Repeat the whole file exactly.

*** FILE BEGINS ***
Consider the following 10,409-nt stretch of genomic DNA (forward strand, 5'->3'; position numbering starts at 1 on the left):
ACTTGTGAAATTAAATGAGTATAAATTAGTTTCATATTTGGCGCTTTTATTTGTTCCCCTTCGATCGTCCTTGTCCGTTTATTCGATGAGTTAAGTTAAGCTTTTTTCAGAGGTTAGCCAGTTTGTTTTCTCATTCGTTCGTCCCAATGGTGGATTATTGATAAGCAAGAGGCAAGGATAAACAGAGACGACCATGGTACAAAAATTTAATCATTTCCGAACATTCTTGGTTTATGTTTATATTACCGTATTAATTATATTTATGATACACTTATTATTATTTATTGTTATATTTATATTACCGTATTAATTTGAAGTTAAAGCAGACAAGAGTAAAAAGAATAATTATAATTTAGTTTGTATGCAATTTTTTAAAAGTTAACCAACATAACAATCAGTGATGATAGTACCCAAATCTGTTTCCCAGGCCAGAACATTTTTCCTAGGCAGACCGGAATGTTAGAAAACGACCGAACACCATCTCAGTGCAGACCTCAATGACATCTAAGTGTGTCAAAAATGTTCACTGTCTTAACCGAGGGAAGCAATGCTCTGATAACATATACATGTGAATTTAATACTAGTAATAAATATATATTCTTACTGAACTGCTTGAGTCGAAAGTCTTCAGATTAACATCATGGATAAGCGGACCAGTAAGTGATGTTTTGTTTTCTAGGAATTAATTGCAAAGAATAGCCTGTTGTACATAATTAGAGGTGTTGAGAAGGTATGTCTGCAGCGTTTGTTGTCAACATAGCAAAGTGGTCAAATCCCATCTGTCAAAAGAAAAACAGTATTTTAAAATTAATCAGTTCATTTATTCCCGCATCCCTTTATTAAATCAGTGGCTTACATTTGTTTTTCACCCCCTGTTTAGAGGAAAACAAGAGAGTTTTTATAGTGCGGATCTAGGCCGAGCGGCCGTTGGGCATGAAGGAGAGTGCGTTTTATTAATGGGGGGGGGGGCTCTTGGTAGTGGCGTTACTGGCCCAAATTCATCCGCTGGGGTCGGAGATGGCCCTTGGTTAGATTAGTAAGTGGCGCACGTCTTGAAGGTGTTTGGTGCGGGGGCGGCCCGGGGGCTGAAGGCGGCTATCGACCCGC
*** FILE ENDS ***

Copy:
Consider the following 10,409-nt stretch of genomic DNA (forward strand, 5'->3'; position numbering starts at 1 on the left):
ACTTGTGAAATTAAATGAGTATAAATTAGTTTCATATTTGGCGCTTTTATTTGTTCCCCTTCGATCGTCCTTGTCCGTTTATTCGATGAGTTAAGTTAAGCTTTTTTCAGAGGTTAGCCAGTTTGTTTTCTCATTCGTTCGTCCCAATGGTGGATTATTGATAAGCAAGAGGCAAGGATAAACAGAGACGACCATGGTACAAAAATTTAATCATTTCCGAACATTCTTGGTTTATGTTTATATTACCGTATTAATTATATTTATGATACACTTATTATTATTTATTGTTATATTTATATTACCGTATTAATTTGAAGTTAAAGCAGACAAGAGTAAAAAGAATAATTATAATTTAGTTTGTATGCAATTTTTTAAAAGTTAACCAACATAACAATCAGTGATGATAGTACCCAAATCTGTTTCCCAGGCCAGAACATTTTTCCTAGGCAGACCGGAATGTTAGAAAACGACCGAACACCATCTCAGTGCAGACCTCAATGACATCTAAGTGTGTCAAAAATGTTCACTGTCTTAACCGAGGGAAGCAATGCTCTGATAACATATACATGTGAATTTAATACTAGTAATAAATATATATTCTTACTGAACTGCTTGAGTCGAAAGTCTTCAGATTAACATCATGGATAAGCGGACCAGTAAGTGATGTTTTGTTTTCTAGGAATTAATTGCAAAGAATAGCCTGTTGTACATAATTAGAGGTGTTGAGAAGGTATGTCTGCAGCGTTTGTTGTCAACATAGCAAAGTGGTCAAATCCCATCTGTCAAAAGAAAAACAGTATTTTAAAATTAATCAGTTCATTTATTCCCGCATCCCTTTATTAAATCAGTGGCTTACATTTGTTTTTCACCCCCTGTTTAGAGGAAAACAAGAGAGTTTTTATAGTGCGGATCTAGGCCGAGCGGCCGTTGGGCATGAAGGAGAGTGCGTTTTATTAATGGGGGGGGGGGCTCTTGGTAGTGGCGTTACTGGCCCAAATTCATCCGCTGGGGTCGGAGATGGCCCTTGGTTAGATTAGTAAGTGGCGCACGTCTTGAAGGTGTTTGGTGCGGGGGCGGCCCGGGGGCTGAAGGCGGCTATCGACCCGC